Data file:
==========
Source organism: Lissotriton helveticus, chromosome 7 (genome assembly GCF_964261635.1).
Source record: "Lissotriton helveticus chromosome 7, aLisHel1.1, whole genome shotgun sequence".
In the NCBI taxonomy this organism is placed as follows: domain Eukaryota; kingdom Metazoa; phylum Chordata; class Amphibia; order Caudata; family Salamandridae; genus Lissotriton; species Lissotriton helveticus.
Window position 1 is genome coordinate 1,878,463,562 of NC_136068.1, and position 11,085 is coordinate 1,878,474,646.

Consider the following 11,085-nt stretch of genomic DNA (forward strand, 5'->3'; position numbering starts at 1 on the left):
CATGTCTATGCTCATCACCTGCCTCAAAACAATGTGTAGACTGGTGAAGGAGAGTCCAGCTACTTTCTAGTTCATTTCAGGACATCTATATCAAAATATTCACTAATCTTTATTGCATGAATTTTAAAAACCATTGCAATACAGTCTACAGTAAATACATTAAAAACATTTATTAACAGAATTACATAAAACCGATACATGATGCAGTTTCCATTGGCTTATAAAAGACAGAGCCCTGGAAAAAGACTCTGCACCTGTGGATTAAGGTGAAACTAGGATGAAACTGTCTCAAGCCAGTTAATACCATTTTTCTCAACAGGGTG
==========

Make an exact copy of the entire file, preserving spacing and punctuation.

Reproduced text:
Source organism: Lissotriton helveticus, chromosome 7 (genome assembly GCF_964261635.1).
Source record: "Lissotriton helveticus chromosome 7, aLisHel1.1, whole genome shotgun sequence".
In the NCBI taxonomy this organism is placed as follows: domain Eukaryota; kingdom Metazoa; phylum Chordata; class Amphibia; order Caudata; family Salamandridae; genus Lissotriton; species Lissotriton helveticus.
Window position 1 is genome coordinate 1,878,463,562 of NC_136068.1, and position 11,085 is coordinate 1,878,474,646.

Consider the following 11,085-nt stretch of genomic DNA (forward strand, 5'->3'; position numbering starts at 1 on the left):
CATGTCTATGCTCATCACCTGCCTCAAAACAATGTGTAGACTGGTGAAGGAGAGTCCAGCTACTTTCTAGTTCATTTCAGGACATCTATATCAAAATATTCACTAATCTTTATTGCATGAATTTTAAAAACCATTGCAATACAGTCTACAGTAAATACATTAAAAACATTTATTAACAGAATTACATAAAACCGATACATGATGCAGTTTCCATTGGCTTATAAAAGACAGAGCCCTGGAAAAAGACTCTGCACCTGTGGATTAAGGTGAAACTAGGATGAAACTGTCTCAAGCCAGTTAATACCATTTTTCTCAACAGGGTG